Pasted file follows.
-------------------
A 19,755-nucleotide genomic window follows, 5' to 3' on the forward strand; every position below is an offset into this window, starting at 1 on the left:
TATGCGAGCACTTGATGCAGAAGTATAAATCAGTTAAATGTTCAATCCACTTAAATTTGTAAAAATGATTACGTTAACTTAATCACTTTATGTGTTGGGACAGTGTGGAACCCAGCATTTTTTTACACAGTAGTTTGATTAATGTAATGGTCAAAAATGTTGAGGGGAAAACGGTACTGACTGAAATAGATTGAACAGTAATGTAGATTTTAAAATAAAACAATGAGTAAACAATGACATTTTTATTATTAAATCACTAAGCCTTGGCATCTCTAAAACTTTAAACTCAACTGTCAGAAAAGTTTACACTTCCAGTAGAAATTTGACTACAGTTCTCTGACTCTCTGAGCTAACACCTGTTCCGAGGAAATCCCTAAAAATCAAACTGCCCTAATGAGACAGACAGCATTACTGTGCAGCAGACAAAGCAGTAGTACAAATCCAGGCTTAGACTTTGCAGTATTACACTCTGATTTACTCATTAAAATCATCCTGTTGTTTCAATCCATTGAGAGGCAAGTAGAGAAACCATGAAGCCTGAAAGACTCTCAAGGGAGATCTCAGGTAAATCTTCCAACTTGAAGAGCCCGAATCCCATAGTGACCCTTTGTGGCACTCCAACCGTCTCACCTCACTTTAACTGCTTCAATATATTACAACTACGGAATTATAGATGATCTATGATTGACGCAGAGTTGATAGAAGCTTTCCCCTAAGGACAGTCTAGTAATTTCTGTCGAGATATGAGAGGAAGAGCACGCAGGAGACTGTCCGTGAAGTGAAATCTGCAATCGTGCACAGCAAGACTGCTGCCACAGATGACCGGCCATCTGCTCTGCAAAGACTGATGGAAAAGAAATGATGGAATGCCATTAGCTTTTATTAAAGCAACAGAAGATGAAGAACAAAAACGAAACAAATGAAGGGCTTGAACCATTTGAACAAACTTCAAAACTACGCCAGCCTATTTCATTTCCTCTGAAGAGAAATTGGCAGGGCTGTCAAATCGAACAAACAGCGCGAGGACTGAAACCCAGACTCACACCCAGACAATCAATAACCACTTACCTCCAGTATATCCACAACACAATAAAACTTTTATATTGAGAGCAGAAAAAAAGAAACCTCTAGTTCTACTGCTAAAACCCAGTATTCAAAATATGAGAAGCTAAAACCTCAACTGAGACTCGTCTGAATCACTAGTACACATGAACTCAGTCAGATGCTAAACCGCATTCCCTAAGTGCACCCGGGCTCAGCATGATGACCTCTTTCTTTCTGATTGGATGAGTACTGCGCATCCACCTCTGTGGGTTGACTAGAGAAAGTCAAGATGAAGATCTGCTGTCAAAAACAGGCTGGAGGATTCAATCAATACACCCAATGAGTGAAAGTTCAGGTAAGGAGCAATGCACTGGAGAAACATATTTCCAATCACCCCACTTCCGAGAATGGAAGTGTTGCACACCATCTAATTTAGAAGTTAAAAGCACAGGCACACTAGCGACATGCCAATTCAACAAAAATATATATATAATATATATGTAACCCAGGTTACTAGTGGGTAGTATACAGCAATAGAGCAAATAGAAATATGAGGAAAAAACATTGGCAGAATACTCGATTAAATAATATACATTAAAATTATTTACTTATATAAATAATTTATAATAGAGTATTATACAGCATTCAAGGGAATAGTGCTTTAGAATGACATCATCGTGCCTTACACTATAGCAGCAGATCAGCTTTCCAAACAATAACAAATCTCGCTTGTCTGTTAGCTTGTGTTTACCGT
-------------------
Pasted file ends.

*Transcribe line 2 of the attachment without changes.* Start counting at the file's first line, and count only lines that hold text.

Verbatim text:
TATGCGAGCACTTGATGCAGAAGTATAAATCAGTTAAATGTTCAATCCACTTAAATTTGTAAAAATGATTACGTTAACTTAATCACTTTATGTGTTGGGACAGTGTGGAACCCAGCATTTTTTTACACAGTAGTTTGATTAATGTAATGGTCAAAAATGTTGAGGGGAAAACGGTACTGACTGAAATAGATTGAACAGTAATGTAGATTTTAAAATAAAACAATGAGTAAACAATGACATTTTTATTATTAAATCACTAAGCCTTGGCATCTCTAAAACTTTAAACTCAACTGTCAGAAAAGTTTACACTTCCAGTAGAAATTTGACTACAGTTCTCTGACTCTCTGAGCTAACACCTGTTCCGAGGAAATCCCTAAAAATCAAACTGCCCTAATGAGACAGACAGCATTACTGTGCAGCAGACAAAGCAGTAGTACAAATCCAGGCTTAGACTTTGCAGTATTACACTCTGATTTACTCATTAAAATCATCCTGTTGTTTCAATCCATTGAGAGGCAAGTAGAGAAACCATGAAGCCTGAAAGACTCTCAAGGGAGATCTCAGGTAAATCTTCCAACTTGAAGAGCCCGAATCCCATAGTGACCCTTTGTGGCACTCCAACCGTCTCACCTCACTTTAACTGCTTCAATATATTACAACTACGGAATTATAGATGATCTATGATTGACGCAGAGTTGATAGAAGCTTTCCCCTAAGGACAGTCTAGTAATTTCTGTCGAGATATGAGAGGAAGAGCACGCAGGAGACTGTCCGTGAAGTGAAATCTGCAATCGTGCACAGCAAGACTGCTGCCACAGATGACCGGCCATCTGCTCTGCAAAGACTGATGGAAAAGAAATGATGGAATGCCATTAGCTTTTATTAAAGCAACAGAAGATGAAGAACAAAAACGAAACAAATGAAGGGCTTGAACCATTTGAACAAACTTCAAAACTACGCCAGCCTATTTCATTTCCTCTGAAGAGAAATTGGCAGGGCTGTCAAATCGAACAAACAGCGCGAGGACTGAAACCCAGACTCACACCCAGACAATCAATAACCACTTACCTCCAGTATATCCACAACACAATAAAACTTTTATATTGAGAGCAGAAAAAAAGAAACCTCTAGTTCTACTGCTAAAACCCAGTATTCAAAATATGAGAAGCTAAAACCTCAACTGAGACTCGTCTGAATCACTAGTACACATGAACTCAGTCAGATGCTAAACCGCATTCCCTAAGTGCACCCGGGCTCAGCATGATGACCTCTTTCTTTCTGATTGGATGAGTACTGCGCATCCACCTCTGTGGGTTGACTAGAGAAAGTCAAGATGAAGATCTGCTGTCAAAAACAGGCTGGAGGATTCAATCAATACACCCAATGAGTGAAAGTTCAGGTAAGGAGCAATGCACTGGAGAAACATATTTCCAATCACCCCACTTCCGAGAATGGAAGTGTTGCACACCATCTAATTTAGAAGTTAAAAGCACAGGCACACTAGCGACATGCCAATTCAACAAAAATATATATATAATATATATGTAACCCAGGTTACTAGTGGGTAGTATACAGCAATAGAGCAAATAGAAATATGAGGAAAAAACATTGGCAGAATACTCGATTAAATAATATACATTAAAATTATTTACTTATATAAATAATTTATAATAGAGTATTATACAGCATTCAAGGGAATAGTGCTTTAGAATGACATCATCGTGCCTTACACTATAGCAGCAGATCAGCTTTCCAAACAATAACAAATCTCGCTTGTCTGTTAGCTTGTGTTTACCGT